Winter Enclosure

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Winter Enclosure

Post by Dandelion_burglar » 13 Jul 2017, 08:33

Hello Tortoise Table

My Hermann's torts are happily roaming the garden at the moment as I am in the UK. I currently have five (!)as my mother was no longer able to care for her three. They are around 4 years old. I am thinking ahead for the winter and worrying that their previous indoor enclosure won't be big enough anymore as they have had the run of the garden over the summer (it's a bookcase on the floor with substrate which takes up half of my lounge).

I would like to know how you keep your tortoises in the winter, e.g. do they stay outside or do you have an outdoor enclosure? I was thinking maybe a shed with some heating might be appropriate? If so, how would you make this tortoise friendly?

Many Thanks

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Re: Winter Enclosure

Post by Elaine » 13 Jul 2017, 15:42

Hi Yasmin,
With that amount of growing tortoises I think your spot on thinking ahead about the cooler months. Even in our fantastic UK summers we can get days that are to wet and cold for a tortoise

I think a shed would be a fantastic investment for their future. Think long term and get as big as it will fit into your garden comfortably. The key to any shed you chose is insulation!! Insulating it well will save a small fortune long term.

I'll add a link that we have for considering an outside build, have a read and then get back to us with any specific questions. ... WeHFYXTXYU

Elaine on behalf of The Tortoise Table (T.T.T.).

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Re: Winter Enclosure

Post by Nash » 08 Oct 2017, 13:47

See helow

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Re: Winter Enclosure

Post by Nina » 08 Oct 2017, 14:11

> Hi Nash,
> You've posted this message in two places (it's easily done), and I've just
> answered it on other thread you posted on, but here is a cut and paste of
> what I said there (it's probably best to reply on that other one, as that
> was a new thread you started) and Oh dear, I think I accidentally deleted your text when replying here -- although your photo is still here. Anyway, here is the link to the other thread:
> viewtopic.php?f=12&t=194&p=957#p957
And here is the cut and paste:
> Hi Nash,
> They are lovely little leopards, and I guess we are all noticing the
> approach of winter (my Horsfields just won't wake up in the morning -- but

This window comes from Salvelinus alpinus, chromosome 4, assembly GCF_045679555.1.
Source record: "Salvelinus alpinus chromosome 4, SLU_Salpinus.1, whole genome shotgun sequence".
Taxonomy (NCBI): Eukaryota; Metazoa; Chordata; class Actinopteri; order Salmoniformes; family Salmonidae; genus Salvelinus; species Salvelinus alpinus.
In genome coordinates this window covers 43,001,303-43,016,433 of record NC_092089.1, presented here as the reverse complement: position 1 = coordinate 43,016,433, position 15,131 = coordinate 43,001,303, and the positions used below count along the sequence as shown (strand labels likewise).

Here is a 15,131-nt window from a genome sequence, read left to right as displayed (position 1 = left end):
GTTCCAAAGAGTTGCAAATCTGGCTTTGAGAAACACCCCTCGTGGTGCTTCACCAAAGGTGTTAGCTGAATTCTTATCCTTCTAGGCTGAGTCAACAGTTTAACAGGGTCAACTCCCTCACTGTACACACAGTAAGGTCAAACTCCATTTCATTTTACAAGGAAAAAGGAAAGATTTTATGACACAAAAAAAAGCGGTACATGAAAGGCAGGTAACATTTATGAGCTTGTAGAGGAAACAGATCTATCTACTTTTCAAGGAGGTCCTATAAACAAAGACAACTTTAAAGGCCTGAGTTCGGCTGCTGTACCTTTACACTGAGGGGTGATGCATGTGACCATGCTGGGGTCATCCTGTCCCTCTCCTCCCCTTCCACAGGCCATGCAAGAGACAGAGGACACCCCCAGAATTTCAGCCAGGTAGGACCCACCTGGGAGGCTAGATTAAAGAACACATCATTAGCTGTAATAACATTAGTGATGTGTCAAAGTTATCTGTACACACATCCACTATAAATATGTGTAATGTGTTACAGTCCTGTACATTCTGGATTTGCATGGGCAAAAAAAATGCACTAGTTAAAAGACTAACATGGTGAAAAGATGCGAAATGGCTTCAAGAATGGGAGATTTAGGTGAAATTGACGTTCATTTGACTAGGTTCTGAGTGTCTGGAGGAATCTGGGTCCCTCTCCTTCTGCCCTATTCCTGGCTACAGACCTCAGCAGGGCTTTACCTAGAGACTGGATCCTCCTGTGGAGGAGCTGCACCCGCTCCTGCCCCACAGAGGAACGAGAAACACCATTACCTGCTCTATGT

> they are hibernating species and it's natural for them to wind down.
> Ahh, entertainment. I don't think there is anything really (although I know
> several people who say that a tortoise will push a golf ball around and
> sort of play with it). I think the main thing you can do to keep them awake
> and interested is to give them as big an enclosure as possible, with lots
> of interest in it (rocks to walk around and over, different textures,
> etc.). If a tortoise can see from one end of its enclosure to the other
> without obstruction, it gets bored, so break up the sight lines by putting
> objects in its way. You could even do something in a spare room -- plastic
> sheeting on the floor to stop wee going through, walls of breeze blocks or
> bricks or anything they can't push over, and a good heat and light (uvb)
> bulb in there for them to bask under. Or just an enclosure that is much
> larger than an average vivarium. When they get bigger, you will need a
> larger enclosure for them anyway, as Leopards can easily get up to 18"
> long and weigh 18kg -- and many grow much larger than that (they're the
> fourth largest species of tortoise in the world).
> Vivariums aren't really the greatest places for tortoises, as it's hard to
> get a good variation in temperature in there from one end to the other,
> which is what they need (30C at one end and 20C at the other end, measured
> at tortoise shell height). When you lifted them up this morning and they
> were cold, did you then put them under the basking lamp to warm up, and
> were they OK then?
> Straw isn't great for sleeping in as if your tortoises wee, it gets soaked
> up by the straw and then mould develops, and it also can have sharp edges
> that can cause eye injuries or irritation if eaten. Really the substrate
> you've got is perfect for them and easily cleaned. If you want something to
> make an different texture in an area, you can use ReadiGrrass. This is a
> natural dried grass (smells lovely), and can be bought at most pet shops,
> and because a Leopard's diet should be at least 70% grass, they can eat it
> too, and it's easily replaced if the tortoises wee or poo on it. It's a
> good addition to the winter diet. I wouldn't put Readi Grass (or straw)
> under the heat lamp though, as if a bulb bursts it could catch fire.
> I hope that helps. You've got lovely little Leopards, and it looks like
> you've set up a nice home for them. If you keep them warm in the daytime
> with good high light levels, they should be fine over the winter, and if
> you can add new areas of interest in their enclosure that will encourage
> them to explore a bit. Let us know how you get on.
> Nina

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Re: Winter Enclosure

Post by Nina » 08 Oct 2017, 14:12

Sorry, message written twice so have deleted.

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